“Now you’re talking. So you going to share or keep them to yourself.”
“I’ll share if you pour the brandy as long as Pa thinks that’s all right.”
Ben smiled before responding. “I think as long as you’re providing the cigars, and Joe is doing bartender duties, I could hardly refuse.”
Hop Sing came out with dessert then and was curious as to what Adam had bought from a Chinese woman in San Francisco. When he saw it, he was shocked to see it in their home and knew what he had to do.
“Mister Adam, you do not know what it is that you have. It is fuji. You do not know the power of Quanzhen teachers and fuji. The board is portal to the dead and the spirit world. No one can know the evil to come from that board and enter this home.”
“Hop Sing, how could a simple marker like that on that circular board possibly bring a spirits here?”
“Mister Adam, the fuji is used to summon spirits who wander. Sometime, when they are done, the spirit is not yet ready to leave or not want to leave. The sauce-tray will keep moving in circles and go back this way and then that way and not go back to center. One must be patient and wait until it return to the center, but if it does not, then the spirit will come into the home and possess someone. Unhappy, restless spirits and evil spirits are the ones who do that.”
Spending his life dedicated to learning and knowledge, Adam wasn’t going to accept something not based on logic and facts. “I don’t think anyone here will be possessed. We don’t believe in wandering spirits anyway. It’s all superstition. Don’t worry.”
“Mister Ben, must worry. Many good reasons Qing Emperors banned it.”
With similar views to Adam but mostly from a strong Christian ethic, Ben too dismissed the warning. “I don’t think we need to worry, Hop Sing. There won’t be any spirits summoned to our home.” With a smile, Ben let Hop Sing know the conversation was over.
When Hop Sing returned to the kitchen with his shoulders slumped, Hoss spoke on the issue. “You two sure we don’t believe in spirits and spells and such? Remember Old Patty?”
Hoss hadn’t addressed Joe at all, but the question made him wonder. “Who is Old Patty?”
Hoss figured that telling the story might give his father and older brother some time to think about what they had told Hop Sing. “She was pretty old when we got here. I barely remember her, but I remember the stories about her, and Adam and Pa talking about it. I remember Adam and Pa both telling me never to make fun of Old Patty. Now I do remember she wore some real peculiar clothes and smelled bad most of the time. She had tooth that stuck out over her lip too.”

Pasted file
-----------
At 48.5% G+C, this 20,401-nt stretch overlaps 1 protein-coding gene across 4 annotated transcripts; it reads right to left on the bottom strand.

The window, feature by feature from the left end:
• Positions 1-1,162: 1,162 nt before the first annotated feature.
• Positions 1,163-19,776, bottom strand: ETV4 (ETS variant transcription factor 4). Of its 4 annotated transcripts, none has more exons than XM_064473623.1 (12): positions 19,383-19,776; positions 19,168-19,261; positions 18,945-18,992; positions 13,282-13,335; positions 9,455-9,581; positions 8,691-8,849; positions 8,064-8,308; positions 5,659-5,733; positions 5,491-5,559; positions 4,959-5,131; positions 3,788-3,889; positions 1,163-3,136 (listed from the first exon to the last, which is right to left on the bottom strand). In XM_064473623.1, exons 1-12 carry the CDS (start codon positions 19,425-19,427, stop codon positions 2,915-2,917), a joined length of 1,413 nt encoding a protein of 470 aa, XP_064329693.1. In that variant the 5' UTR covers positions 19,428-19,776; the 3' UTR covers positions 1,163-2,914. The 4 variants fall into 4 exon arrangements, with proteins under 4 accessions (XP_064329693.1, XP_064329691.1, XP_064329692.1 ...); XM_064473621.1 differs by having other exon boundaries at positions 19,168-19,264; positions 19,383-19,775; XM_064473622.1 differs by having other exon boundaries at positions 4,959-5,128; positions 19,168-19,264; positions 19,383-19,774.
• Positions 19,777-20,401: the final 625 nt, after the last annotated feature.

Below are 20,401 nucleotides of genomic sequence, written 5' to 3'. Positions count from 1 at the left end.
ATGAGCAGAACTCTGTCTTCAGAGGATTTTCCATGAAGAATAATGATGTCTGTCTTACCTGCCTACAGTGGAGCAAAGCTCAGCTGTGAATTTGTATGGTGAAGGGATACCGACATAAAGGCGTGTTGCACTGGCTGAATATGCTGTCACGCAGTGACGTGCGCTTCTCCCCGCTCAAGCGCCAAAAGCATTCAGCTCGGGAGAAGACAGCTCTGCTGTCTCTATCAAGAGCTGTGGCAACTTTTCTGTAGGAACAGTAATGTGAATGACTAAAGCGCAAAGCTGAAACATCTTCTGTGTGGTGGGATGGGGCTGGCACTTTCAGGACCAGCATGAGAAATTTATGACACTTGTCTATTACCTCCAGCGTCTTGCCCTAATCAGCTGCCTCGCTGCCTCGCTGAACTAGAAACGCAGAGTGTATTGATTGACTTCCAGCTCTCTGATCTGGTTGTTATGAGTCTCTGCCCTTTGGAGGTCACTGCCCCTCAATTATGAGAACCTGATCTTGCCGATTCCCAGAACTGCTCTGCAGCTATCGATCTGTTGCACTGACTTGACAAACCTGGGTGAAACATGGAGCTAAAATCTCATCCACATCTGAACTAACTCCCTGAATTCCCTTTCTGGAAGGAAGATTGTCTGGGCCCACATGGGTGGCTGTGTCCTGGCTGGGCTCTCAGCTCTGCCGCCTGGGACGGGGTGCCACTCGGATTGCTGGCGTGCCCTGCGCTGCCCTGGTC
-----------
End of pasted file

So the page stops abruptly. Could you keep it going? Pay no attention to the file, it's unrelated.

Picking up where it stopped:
“Sounds like she was ready made for a children’s song. Why couldn’t you say anything about her?”
When Adam and Ben stayed silent, Hoss told the story. “Old Patty had a pet bear. She fed him, and he protected her and her cabin. She kept him close to her place so the bear was no trouble to nobody. One day, it was missing. That same day, Abe Jenkins brought in a green bearskin to trade for liquor. Everybody knew what he done, but none could prove it. Now, Old Patty was a midwife and healer when she was younger, and we didn’t have no doctor here regular like. So she done that kind of thing here too and took care of broken bones, ladies having babies, cuts, bangs on the head, sick ones, and all. From that day on, every time she took care of someone, she said, Let the pain and suffering be gone to old Abe Jenkins ’cause he wants what belongs to another so let him have this. People didn’t think too much of it at first, I guess. Oh we snickered about her and made fun of her some, but never when she was near or could hear us. Even that stopped though after about six months.”
“Why? What happened after six months?”
“It wasn’t so much what happened after those six months. It was what had been happening during those six months. Nobody’d seen Abe for a long time. That wasn’t so unusual. He wasn’t a friendly sort. He kept mostly to himself, but then one day, Sheriff Coffee had to go out to see him to deliver his tax bill seeing as how he didn’t come into town. Well he found Old Abe was a mess, and he died in less than six hours of the sheriff knocking on his door. He had lost near fifty pounds, had broken ribs, oozing sores, and was blind.”